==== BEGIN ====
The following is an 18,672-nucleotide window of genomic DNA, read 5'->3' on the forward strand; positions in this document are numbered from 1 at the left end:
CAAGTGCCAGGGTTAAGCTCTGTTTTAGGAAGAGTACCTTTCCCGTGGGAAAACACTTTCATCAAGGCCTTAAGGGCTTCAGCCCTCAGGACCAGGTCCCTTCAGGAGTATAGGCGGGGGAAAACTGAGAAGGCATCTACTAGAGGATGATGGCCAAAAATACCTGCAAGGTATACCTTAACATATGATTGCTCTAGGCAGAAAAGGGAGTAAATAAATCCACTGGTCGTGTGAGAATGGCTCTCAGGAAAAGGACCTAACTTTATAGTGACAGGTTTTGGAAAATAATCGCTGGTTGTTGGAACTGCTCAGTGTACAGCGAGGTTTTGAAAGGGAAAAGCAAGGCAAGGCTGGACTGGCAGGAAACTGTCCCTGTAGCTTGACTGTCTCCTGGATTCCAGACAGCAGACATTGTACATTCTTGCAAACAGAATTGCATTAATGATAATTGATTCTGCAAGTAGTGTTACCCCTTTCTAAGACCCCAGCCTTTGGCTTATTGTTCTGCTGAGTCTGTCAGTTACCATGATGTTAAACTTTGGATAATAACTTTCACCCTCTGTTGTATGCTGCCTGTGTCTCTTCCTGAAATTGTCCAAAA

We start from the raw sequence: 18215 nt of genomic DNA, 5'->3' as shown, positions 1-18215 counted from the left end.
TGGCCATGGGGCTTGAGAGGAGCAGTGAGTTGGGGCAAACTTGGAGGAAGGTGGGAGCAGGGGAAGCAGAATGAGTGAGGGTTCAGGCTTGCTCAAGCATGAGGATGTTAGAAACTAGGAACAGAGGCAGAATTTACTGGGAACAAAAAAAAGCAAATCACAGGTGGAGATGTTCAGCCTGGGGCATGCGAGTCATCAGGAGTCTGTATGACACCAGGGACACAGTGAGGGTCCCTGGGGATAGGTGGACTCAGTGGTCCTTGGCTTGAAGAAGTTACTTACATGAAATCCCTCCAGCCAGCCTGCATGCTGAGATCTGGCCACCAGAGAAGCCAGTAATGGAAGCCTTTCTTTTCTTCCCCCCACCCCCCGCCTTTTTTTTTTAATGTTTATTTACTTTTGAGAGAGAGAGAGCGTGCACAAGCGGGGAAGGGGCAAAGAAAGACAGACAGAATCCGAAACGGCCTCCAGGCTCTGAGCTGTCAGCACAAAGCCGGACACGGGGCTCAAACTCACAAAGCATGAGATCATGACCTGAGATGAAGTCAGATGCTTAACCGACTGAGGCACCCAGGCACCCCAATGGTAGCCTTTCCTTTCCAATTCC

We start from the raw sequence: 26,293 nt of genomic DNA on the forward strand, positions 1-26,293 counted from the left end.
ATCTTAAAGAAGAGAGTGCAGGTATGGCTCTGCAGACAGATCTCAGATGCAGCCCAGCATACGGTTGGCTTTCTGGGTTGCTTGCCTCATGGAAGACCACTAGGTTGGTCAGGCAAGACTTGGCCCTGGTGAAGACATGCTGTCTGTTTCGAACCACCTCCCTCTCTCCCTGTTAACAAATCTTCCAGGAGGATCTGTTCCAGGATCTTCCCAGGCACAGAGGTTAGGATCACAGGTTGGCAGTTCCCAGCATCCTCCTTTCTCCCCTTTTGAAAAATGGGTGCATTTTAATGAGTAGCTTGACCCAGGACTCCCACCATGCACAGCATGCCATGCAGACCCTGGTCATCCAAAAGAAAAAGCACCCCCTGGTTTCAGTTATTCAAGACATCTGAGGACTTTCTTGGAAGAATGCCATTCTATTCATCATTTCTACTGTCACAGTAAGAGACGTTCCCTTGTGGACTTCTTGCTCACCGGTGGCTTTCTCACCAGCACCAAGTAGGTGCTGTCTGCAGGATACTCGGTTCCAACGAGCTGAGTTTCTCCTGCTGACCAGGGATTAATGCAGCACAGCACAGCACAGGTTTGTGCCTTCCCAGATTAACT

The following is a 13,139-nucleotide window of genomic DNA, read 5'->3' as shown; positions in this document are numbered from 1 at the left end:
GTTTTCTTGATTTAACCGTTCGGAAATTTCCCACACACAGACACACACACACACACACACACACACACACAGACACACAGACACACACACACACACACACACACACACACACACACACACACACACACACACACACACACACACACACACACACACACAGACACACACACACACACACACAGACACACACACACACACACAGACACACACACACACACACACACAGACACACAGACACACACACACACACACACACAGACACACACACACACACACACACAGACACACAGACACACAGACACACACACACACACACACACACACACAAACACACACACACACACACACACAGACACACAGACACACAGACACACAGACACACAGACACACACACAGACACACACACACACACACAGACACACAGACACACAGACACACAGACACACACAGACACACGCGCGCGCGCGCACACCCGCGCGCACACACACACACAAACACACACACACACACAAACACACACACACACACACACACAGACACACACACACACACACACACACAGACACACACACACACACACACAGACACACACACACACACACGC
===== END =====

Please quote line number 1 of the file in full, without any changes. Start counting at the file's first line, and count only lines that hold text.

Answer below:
The following is an 18,672-nucleotide window of genomic DNA, read 5'->3' on the forward strand; positions in this document are numbered from 1 at the left end: